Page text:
Subject(s)
COVID-19/epidemiology , COVID-19/transmission , COVID-19/virology , Evolution, Molecular , Farms , Mink/virology , SARS-CoV-2/genetics , SARS-CoV-2/physiology , Amino Acid Sequence , Animal Diseases/epidemiology , Animal Diseases/transmission , Animal Diseases/virology , Animals , Bayes Theorem , Disease Outbreaks , Humans , Netherlands/epidemiology , Phylogeny , SARS-CoV-2/isolation & purification , Sequence Analysis, Protein , Spike Glycoprotein, Coronavirus/classification , Spike Glycoprotein, Coronavirus/genetics
9.
Age Ageing ; 50(5): 1454-1463, 2021 09 11.
Article in English | MEDLINE | ID: covidwho-1406457

ABSTRACT

BACKGROUND: Sars-CoV-2 outbreaks resulted in a high case fatality rate in nursing homes (NH) worldwide. It is unknown to which extent presymptomatic residents and staff contribute to the spread of the virus. AIMS: To assess the contribution of asymptomatic and presymptomatic residents and staff in SARS-CoV-2 transmission during a large outbreak in a Dutch NH. METHODS: Observational study in a 185-bed NH with two consecutive testing strategies: testing of symptomatic cases only, followed by weekly facility-wide testing of staff and residents regardless of symptoms. Nasopharyngeal and oropharyngeal testing with RT-PCR for SARs-CoV-2, including sequencing of positive samples, was conducted with a standardised symptom assessment. RESULTS: 185 residents and 244 staff participated. Sequencing identified one cluster. In the symptom-based test strategy period, 3/39 residents were presymptomatic versus 38/74 residents in the period of weekly facility-wide testing (P-value < 0.001). In total, 51/59 (91.1%) of SARS-CoV-2 positive staff was symptomatic, with no difference between both testing strategies (P-value 0.763). Loss of smell and taste, sore throat, headache or myalga was hardly reported in residents compared to staff (P-value <0.001). Median Ct-value of presymptomatic residents was 21.3, which did not differ from symptomatic (20.8) or asymptomatic (20.5) residents (P-value 0.624). CONCLUSIONS: Symptoms in residents and staff are insufficiently recognised, reported or attributed to a possible SARS-CoV-2 infection. However, residents without (recognised) symptoms showed the same potential for viral shedding as residents with symptoms. Weekly testing was an effective strategy for early identification of SARS-Cov-2 cases, resulting in fast mitigation of the outbreak.


Subject(s)
COVID-19 , SARS-CoV-2 , Disease Outbreaks , Humans , Metadata , Nursing Homes
10.
Nat Med ; 27(9): 1518-1524, 2021 09.
Article in English | MEDLINE | ID: covidwho-1402106

ABSTRACT

The current coronavirus disease 2019 (COVID-19) pandemic is the first to apply whole-genome sequencing near to real time, with over 2 million severe acute respiratory syndrome coronavirus 2 (SARS-CoV-2) whole-genome sequences generated and shared through the GISAID platform. This genomic resource informed public health decision-making throughout the pandemic; it also allowed detection of mutations that might affect virulence, pathogenesis, host range or immune escape as well as the effectiveness of SARS-CoV-2 diagnostics and therapeutics. However, genotype-to-phenotype predictions cannot be performed at the rapid pace of genomic sequencing. To prepare for the next phase of the pandemic, a systematic approach is needed to link global genomic surveillance and timely assessment of the phenotypic characteristics of novel variants, which will support the development and updating of diagnostics, vaccines, therapeutics and nonpharmaceutical interventions. This Review summarizes the current knowledge on key viral mutations and variants and looks to the next phase of surveillance of the evolving pandemic.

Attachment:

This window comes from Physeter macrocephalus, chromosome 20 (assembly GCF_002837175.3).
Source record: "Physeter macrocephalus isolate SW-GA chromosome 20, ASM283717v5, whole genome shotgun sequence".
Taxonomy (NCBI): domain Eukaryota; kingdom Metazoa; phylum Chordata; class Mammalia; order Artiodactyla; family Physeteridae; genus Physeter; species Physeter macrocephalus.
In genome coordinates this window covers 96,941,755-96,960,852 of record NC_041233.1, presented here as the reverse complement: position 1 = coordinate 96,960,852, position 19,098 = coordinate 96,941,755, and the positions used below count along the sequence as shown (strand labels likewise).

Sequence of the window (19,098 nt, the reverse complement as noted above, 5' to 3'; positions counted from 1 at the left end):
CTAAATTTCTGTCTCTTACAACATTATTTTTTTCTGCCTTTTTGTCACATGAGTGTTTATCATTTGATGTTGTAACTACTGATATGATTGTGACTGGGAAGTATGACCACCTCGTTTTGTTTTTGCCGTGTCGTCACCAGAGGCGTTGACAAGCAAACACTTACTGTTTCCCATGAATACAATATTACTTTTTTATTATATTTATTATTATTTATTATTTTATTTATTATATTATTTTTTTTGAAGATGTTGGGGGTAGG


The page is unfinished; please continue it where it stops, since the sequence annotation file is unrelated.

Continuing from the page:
Subject(s)
COVID-19/epidemiology , Epidemiological Monitoring , Genome, Viral/genetics , Molecular Epidemiology/methods , SARS-CoV-2/genetics , Base Sequence/genetics , Clinical Decision-Making , Databases, Genetic , Humans , Public Health , Whole Genome Sequencing
11.
Occup Environ Med ; 78(12): 893-899, 2021 12.
Article in English | MEDLINE | ID: covidwho-1388534

ABSTRACT

OBJECTIVE: Unprecedented SARS-CoV-2 infections in farmed minks raised immediate concerns regarding transmission to humans and initiated intensive environmental investigations to assess occupational and environmental exposure. METHODS: Air sampling was performed at infected Dutch mink farms, at farm premises and at nearby residential sites. A range of other environmental samples were collected from minks' housing units, including bedding materials. SARS-CoV-2 RNA was analysed in all samples by quantitative PCR. RESULTS: Inside the farms, considerable levels of SARS-CoV-2 RNA were found in airborne dust, especially in personal inhalable dust samples (approximately 1000-10 000 copies/m3). Most of the settling dust samples tested positive for SARS-CoV-2 RNA (82%, 75 of 92). SARS-CoV-2 RNA was not detected in outdoor air samples, except for those collected near the entrance of the most recently infected farm. Many samples of minks' housing units and surfaces contained SARS-CoV-2 RNA. CONCLUSIONS: Infected mink farms can be highly contaminated with SARS-CoV-2 RNA. This warns of occupational exposure, which was substantiated by considerable SARS-CoV-2 RNA concentrations in personal air samples. Dispersion of SARS-CoV-2 to outdoor air was found to be limited and SARS-CoV-2 RNA was not detected in air samples collected beyond farm premises, implying a negligible risk of environmental exposure to nearby communities. Our occupational and environmental risk assessment is in line with whole genome sequencing analyses showing mink-to-human transmission among farm workers, but no indications of direct zoonotic transmission events to nearby communities.